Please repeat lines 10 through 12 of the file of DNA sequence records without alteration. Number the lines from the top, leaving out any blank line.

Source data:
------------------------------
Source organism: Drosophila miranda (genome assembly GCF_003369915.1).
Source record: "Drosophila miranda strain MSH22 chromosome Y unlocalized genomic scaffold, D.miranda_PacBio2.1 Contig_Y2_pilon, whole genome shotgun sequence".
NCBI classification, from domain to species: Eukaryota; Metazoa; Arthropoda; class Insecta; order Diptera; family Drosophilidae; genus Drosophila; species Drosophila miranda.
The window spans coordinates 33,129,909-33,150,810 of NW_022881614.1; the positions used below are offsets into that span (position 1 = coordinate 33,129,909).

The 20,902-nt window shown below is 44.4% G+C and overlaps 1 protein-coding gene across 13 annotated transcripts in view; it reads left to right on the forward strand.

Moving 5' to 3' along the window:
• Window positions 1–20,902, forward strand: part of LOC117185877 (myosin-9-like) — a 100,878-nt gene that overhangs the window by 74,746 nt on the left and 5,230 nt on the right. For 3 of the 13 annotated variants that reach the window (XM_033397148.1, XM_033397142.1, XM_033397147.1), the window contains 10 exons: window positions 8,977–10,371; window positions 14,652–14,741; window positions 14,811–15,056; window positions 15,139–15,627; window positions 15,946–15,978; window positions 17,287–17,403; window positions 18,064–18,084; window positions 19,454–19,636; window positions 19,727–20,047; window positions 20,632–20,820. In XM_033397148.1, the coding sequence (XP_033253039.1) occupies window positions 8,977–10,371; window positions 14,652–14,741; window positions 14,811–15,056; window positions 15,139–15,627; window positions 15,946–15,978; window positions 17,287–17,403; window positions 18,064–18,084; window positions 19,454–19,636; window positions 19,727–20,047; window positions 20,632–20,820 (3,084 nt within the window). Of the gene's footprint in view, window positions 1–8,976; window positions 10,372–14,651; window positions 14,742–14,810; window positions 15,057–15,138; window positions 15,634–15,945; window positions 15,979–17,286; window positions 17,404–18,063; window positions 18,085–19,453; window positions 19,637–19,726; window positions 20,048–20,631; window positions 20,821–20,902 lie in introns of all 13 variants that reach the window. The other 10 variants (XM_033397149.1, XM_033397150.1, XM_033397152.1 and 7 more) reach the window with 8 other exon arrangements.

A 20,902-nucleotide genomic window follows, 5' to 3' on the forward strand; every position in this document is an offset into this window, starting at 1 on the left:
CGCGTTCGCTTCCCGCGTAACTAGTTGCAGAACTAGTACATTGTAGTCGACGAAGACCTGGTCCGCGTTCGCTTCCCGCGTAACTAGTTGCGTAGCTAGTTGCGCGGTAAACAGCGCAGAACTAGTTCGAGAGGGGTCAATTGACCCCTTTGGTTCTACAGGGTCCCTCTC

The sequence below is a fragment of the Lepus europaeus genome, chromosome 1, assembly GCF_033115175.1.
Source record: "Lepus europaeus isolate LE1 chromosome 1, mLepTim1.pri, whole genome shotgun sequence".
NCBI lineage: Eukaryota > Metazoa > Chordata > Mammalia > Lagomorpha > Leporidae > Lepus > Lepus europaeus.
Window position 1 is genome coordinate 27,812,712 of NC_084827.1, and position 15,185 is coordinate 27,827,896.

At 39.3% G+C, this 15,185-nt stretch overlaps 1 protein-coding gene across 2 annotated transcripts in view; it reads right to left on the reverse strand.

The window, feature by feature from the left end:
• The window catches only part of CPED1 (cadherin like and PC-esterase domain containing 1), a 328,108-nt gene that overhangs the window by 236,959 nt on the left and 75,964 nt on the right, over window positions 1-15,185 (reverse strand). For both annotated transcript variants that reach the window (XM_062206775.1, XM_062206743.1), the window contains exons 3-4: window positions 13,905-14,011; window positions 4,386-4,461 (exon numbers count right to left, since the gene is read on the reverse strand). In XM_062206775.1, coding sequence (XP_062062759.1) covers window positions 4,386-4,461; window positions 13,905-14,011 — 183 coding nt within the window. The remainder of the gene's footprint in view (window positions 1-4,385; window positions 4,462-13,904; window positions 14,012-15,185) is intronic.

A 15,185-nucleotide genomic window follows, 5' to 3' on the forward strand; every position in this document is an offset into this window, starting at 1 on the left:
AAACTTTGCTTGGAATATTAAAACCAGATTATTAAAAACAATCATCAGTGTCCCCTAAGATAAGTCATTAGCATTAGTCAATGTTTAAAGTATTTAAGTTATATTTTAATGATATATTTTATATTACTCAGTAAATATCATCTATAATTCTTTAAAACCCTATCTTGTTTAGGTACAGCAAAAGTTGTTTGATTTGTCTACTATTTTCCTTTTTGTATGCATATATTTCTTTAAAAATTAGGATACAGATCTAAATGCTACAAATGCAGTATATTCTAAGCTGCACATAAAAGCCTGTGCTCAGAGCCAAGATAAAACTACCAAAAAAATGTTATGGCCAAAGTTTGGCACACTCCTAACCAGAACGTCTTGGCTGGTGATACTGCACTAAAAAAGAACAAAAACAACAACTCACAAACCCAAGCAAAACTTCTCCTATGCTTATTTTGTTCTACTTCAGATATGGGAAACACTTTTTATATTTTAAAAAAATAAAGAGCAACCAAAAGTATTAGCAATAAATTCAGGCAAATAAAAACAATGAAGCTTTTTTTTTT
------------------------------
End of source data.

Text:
The sequence below is a fragment of the Lepus europaeus genome, chromosome 1, assembly GCF_033115175.1.
Source record: "Lepus europaeus isolate LE1 chromosome 1, mLepTim1.pri, whole genome shotgun sequence".
NCBI lineage: Eukaryota > Metazoa > Chordata > Mammalia > Lagomorpha > Leporidae > Lepus > Lepus europaeus.